Life insurance companies oppose disclosure bill

[private]Insurance industry lobbyists told a House study committee they oppose legislation that would require insurers to disclose more information to consumers about the provisions that are included in their life insurance policies.

“They already pay a premium tax that is one of the highest in the country,” said Ragen Marsh of Troutman Sanders, who represents Prudential and the Georgia Association of Life Insurance Companies.

“Any additional cost is a concern for them and because of that, they oppose the bill that’s proposed,” Marsh said.

Insurance giant AIG told the committee that the proposed disclosure law “significantly expands government regulation of insurers by adding new recordkeeping and notice requirements yet with no track record of adding meaningful value to a great majority of consumers.”

The cost of re-engineering the company’s data system to comply with the new requirements would be “prohibitive, particularly the policyholder’ health condition,” said Greg Erath of AIG in a statement submitted to the committee.

The study committee chaired by state Rep. Carl Rogers (R-Gainesville) is reviewing legislation that would require life insurance companies to disclose more information about the “living benefits” and other options that are available to policyholders.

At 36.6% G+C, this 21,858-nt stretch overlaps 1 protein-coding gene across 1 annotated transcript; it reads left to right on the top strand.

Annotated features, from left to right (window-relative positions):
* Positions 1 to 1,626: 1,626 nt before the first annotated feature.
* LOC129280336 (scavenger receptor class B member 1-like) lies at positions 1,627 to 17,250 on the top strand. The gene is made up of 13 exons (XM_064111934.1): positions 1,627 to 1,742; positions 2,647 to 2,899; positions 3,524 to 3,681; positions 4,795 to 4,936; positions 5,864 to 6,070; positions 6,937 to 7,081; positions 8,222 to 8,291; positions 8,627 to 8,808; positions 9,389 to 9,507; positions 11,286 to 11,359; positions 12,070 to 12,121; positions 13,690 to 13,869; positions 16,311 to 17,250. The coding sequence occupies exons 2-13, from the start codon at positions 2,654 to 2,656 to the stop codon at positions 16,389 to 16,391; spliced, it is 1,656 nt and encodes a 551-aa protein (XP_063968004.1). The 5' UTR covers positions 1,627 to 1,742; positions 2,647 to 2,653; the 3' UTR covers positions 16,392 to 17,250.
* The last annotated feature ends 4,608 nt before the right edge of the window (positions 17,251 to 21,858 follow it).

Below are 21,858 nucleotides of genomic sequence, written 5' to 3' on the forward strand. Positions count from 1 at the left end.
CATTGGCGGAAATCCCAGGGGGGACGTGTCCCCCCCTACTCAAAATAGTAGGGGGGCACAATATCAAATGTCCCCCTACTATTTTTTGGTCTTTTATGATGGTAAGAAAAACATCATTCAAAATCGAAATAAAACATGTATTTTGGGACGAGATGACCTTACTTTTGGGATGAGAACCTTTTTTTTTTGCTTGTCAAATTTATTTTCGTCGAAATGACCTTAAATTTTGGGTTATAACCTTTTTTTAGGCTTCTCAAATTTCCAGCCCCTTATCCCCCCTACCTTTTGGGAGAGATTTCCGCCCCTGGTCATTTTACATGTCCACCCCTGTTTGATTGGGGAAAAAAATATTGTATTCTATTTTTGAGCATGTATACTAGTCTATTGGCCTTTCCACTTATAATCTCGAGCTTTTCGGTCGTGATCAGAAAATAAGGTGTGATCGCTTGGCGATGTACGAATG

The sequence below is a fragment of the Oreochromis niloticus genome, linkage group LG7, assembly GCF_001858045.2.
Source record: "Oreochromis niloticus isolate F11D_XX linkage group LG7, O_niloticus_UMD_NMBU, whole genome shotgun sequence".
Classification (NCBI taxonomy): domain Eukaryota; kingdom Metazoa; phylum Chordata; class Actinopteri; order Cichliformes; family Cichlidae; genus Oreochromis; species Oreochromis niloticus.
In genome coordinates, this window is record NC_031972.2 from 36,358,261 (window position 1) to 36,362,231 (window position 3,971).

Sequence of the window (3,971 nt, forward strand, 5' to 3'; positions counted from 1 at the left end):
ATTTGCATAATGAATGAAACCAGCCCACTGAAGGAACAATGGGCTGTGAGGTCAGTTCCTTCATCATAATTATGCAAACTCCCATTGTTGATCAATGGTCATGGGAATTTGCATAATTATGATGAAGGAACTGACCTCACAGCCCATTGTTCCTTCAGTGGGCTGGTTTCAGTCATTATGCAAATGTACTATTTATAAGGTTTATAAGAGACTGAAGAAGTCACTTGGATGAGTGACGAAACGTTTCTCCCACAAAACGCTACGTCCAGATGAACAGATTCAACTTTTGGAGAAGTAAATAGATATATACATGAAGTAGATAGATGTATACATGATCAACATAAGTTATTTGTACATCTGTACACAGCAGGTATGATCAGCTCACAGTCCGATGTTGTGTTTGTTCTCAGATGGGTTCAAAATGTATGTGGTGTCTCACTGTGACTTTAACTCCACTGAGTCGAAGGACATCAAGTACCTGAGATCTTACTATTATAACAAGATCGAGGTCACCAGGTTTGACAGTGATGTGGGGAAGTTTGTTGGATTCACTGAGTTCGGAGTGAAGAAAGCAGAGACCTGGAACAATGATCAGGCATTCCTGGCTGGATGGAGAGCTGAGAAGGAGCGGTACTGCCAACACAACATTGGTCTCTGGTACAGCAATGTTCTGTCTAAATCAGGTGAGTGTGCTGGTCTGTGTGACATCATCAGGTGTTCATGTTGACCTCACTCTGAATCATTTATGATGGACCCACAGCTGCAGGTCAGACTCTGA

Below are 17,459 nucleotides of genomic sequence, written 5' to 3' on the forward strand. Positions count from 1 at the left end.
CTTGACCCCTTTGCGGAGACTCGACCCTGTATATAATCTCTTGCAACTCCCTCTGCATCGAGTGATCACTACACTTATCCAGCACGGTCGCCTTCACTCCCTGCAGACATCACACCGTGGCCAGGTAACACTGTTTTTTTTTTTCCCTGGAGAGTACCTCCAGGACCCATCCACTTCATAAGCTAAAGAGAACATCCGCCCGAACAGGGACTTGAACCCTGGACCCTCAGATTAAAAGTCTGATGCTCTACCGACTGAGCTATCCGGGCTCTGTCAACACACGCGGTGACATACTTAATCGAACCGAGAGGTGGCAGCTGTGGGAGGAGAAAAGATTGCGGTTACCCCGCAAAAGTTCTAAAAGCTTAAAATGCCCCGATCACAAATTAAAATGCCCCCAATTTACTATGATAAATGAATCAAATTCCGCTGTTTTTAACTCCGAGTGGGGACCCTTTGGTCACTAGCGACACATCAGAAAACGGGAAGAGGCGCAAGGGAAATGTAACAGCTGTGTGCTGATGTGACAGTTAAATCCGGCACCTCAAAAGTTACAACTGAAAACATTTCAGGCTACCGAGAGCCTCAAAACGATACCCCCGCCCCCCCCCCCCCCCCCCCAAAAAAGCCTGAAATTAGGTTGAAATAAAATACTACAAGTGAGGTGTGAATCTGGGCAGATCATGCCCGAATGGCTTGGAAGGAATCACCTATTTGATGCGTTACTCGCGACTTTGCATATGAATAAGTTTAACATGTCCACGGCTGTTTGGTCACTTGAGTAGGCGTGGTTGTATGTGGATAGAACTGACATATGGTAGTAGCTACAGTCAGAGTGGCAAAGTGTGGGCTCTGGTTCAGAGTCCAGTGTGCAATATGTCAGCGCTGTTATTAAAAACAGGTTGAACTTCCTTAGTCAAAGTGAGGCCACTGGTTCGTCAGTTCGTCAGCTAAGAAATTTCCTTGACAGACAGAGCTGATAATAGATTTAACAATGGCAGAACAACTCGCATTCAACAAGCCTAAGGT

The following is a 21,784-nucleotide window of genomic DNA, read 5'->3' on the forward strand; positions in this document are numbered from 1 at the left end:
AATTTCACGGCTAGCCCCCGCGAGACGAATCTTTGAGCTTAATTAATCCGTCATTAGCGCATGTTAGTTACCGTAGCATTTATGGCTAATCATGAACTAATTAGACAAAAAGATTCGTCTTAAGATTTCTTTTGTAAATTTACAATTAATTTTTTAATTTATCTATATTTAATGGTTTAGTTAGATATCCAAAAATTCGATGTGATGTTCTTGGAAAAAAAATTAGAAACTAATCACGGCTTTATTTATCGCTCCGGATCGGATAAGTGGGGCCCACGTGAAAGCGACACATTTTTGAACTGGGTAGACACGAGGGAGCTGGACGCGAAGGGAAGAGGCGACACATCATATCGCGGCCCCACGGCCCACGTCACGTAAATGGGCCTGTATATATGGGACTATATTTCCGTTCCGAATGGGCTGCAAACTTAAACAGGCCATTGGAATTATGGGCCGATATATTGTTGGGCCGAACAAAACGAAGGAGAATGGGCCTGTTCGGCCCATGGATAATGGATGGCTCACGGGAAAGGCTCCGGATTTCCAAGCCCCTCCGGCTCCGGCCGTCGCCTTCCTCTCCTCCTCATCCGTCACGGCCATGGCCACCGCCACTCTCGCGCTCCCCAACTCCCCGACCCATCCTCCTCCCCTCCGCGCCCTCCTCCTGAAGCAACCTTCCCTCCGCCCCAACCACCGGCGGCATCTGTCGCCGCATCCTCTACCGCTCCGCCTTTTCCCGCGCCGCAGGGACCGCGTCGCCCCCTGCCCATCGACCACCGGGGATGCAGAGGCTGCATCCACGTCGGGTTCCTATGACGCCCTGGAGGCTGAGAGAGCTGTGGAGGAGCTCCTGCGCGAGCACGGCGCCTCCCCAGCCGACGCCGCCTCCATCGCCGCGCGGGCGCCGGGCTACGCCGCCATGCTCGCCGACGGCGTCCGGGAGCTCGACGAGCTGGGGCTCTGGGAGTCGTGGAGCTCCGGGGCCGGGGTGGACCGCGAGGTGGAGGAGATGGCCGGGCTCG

The committee has heard testimony that consumers who can’t afford to pay their premiums or are being compelled to drop their policies often don’t know about alternatives such as a life settlement contract in which they could sell the policy value in return for a cash payout.

Rogers introduced a bill, HB 193, that would require life insurers to provide written notice to older policyholders that life settlements and other alternatives are available to them.

Trey Sivley, an assistant to state Insurance Commissioner Ralph Hudgens, said the insurance department supported the concept of providing more information to policyholders.

“That ought to be the object of any policy,” Sivley said. “Anyone making a decision on a policy . . . all of these decisions should be made with as much information as possible.”

State Rep. Jesse Petrea (R-Savannah), who operates several assisted living facilities, said policyholders should be informed about their ability to convert a life insurance policy to a contract that pays for long-term care in a nursing home. He has introduced HB 306, which would facilitate these policy conversions.

“Every consumer needs to know they have the opportunity (to convert their policies),” said Petrea. “This is about the simplest, most common-sense thing we can do (to save Medicaid dollars).”

Rep. Richard Smith (R-Columbus), chairman of the House Insurance Committee, chaired Tuesday’s hearing because Rogers was not able to attend. Smith said Rogers may decide to call one more hearing by the committee before it makes its recommendations on legislation.

© 2015 by The Georgia Report

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Tags: Carl Rogers , consumer disclosure , Jesse Petrea , life insurance , Richard Smith